* Bullis School's Quincy Wilson made a statement with his winning move in the 600m on Sunday at the Millrose Games
Photo Credit: Kyle Brazeil/MileSplit
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The best and brightest performers in the United States are rounding the corner.
With only a few weeks remaining in the indoor track and field season, the expectations elevate as we tend to see record-level efforts happening across the track and in the field.
This weekend was another reminder of that.
A handful of athletes and teams put down glaring statements which should shed light on what we could see in March during a series of national championship meets arriving on the calendar.
Check out five big takeaways from the weekend.
5. Montverde Academy's girls are going to break the 4x200 national record
Not since the Bullis School girls in 2018 has a group of females been this good
Three hundredths of a second.
That's how close the Florida program was to meeting the six-year standing national girls record in the 4x200 on Sunday at the Millrose Games. A group including Skyler Franklin, Adaejah Hodge, Alivia Williams and Michelle Smith -- the same group that took down the high school national record in the 4x400 in January -- pocketed a time of 1:34.78.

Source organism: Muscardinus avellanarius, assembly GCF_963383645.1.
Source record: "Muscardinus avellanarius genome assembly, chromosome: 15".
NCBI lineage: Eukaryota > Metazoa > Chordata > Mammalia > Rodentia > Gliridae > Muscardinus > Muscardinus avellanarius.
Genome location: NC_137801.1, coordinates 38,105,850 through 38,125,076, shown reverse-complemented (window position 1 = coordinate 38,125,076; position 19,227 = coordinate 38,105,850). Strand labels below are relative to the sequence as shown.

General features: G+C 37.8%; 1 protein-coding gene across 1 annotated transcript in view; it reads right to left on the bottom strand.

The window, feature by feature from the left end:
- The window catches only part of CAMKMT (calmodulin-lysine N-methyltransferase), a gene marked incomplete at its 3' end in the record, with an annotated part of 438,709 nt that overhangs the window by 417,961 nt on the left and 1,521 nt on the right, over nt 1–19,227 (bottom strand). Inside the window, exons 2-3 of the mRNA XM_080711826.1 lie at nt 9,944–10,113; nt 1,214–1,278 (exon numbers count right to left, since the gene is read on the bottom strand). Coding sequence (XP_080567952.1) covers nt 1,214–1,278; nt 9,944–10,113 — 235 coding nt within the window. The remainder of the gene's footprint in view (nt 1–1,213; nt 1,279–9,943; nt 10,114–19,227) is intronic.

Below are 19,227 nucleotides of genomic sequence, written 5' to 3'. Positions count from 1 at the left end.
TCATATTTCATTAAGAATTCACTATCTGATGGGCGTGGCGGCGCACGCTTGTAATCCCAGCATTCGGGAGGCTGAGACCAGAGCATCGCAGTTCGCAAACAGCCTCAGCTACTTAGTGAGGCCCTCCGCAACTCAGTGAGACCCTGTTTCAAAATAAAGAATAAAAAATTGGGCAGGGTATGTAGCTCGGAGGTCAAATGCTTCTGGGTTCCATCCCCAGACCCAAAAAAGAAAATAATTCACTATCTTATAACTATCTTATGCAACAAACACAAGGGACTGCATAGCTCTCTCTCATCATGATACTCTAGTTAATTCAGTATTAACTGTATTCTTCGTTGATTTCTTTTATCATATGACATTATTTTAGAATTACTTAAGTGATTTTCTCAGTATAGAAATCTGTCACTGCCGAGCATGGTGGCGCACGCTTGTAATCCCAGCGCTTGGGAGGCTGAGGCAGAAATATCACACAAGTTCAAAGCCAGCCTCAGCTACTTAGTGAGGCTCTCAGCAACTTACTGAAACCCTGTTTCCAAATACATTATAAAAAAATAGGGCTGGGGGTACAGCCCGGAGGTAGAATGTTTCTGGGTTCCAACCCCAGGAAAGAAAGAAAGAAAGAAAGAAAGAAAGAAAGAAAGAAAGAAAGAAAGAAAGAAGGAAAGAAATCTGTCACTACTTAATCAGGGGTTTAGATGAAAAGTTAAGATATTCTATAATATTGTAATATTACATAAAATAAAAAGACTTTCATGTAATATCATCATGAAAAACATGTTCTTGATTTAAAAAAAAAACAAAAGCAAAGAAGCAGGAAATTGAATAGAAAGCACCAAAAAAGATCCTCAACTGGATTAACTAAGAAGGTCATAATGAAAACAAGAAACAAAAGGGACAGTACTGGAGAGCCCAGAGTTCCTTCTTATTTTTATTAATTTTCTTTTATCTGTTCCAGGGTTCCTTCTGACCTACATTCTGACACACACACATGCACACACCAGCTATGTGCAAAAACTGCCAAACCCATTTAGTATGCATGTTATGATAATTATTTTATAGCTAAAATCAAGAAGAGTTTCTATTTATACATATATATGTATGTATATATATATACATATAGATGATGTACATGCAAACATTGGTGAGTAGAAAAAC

That should mean only one thing. The Eagles are on the edge of breaking a fast record that few high school teams have even gotten close to in recent years.
No true high school program has been near it since -- the closest: South Dade, 2023, 1:37.18.
But there is a side effect.
Montverde Academy is pulling other teams forward.
Bullis School ran 1:35.25 in that same race; that performance would rank No. 4 all-time if Bulldogs didn't already own the No. 1 effort of 1:34.75. Archbishop Carroll, meanwhile, ran the 10th-fastest time in high school history, hitting 1:36.58 on the clock -- an interesting nugget here is that Bullis also pulled two teams (Nansemond River and Western Branch) into the top 15 of the all-time rankings during their record run in 2018.
We don't think anyone takes down Montverde at this point.
In fact, we think the girls from Central Florida blow past that 2018 record and claim their second record in as many chances this season.
4. Corintia Griffith Is Having A Spectacular Campaign
The Webster Schroeder athlete is U.S. No. 1 in the triple jump
Griffith is having a wonder season.
Truly. She might be one of the most underrated athletes in high school track and field today.
How else can you describe someone who currently owns two top 10 marks nationally in the long and triple jump, with her U.S. No. 1 mark of 42-11 in the triple jump putting her No. 10 all-time in the record books?
For good measure, she's also run 7.25 for 55m -- which ranks No. 145 in the nation -- and 41.12 for 300m.
Griffith flies -- and I do mean flies -- under the radar better than almost anyone. Take her career best mark. That took place at the Section 5 No. 9 meet in New York. You would have to say it five times to even remember it.
Sometimes you have to question meet marks in low-level meets. But not this one. That 42-11 jump represented Griffith's fifth straight leap over 40 feet on the season.
It was as legit as they come.
Now, here's the next part of that equation: If Griffith can claim a 20-footer in the long jump, that would also mark a special point in her career. Only 13 females in history have claimed a 40-foot triple jump and a 20-foot long jump.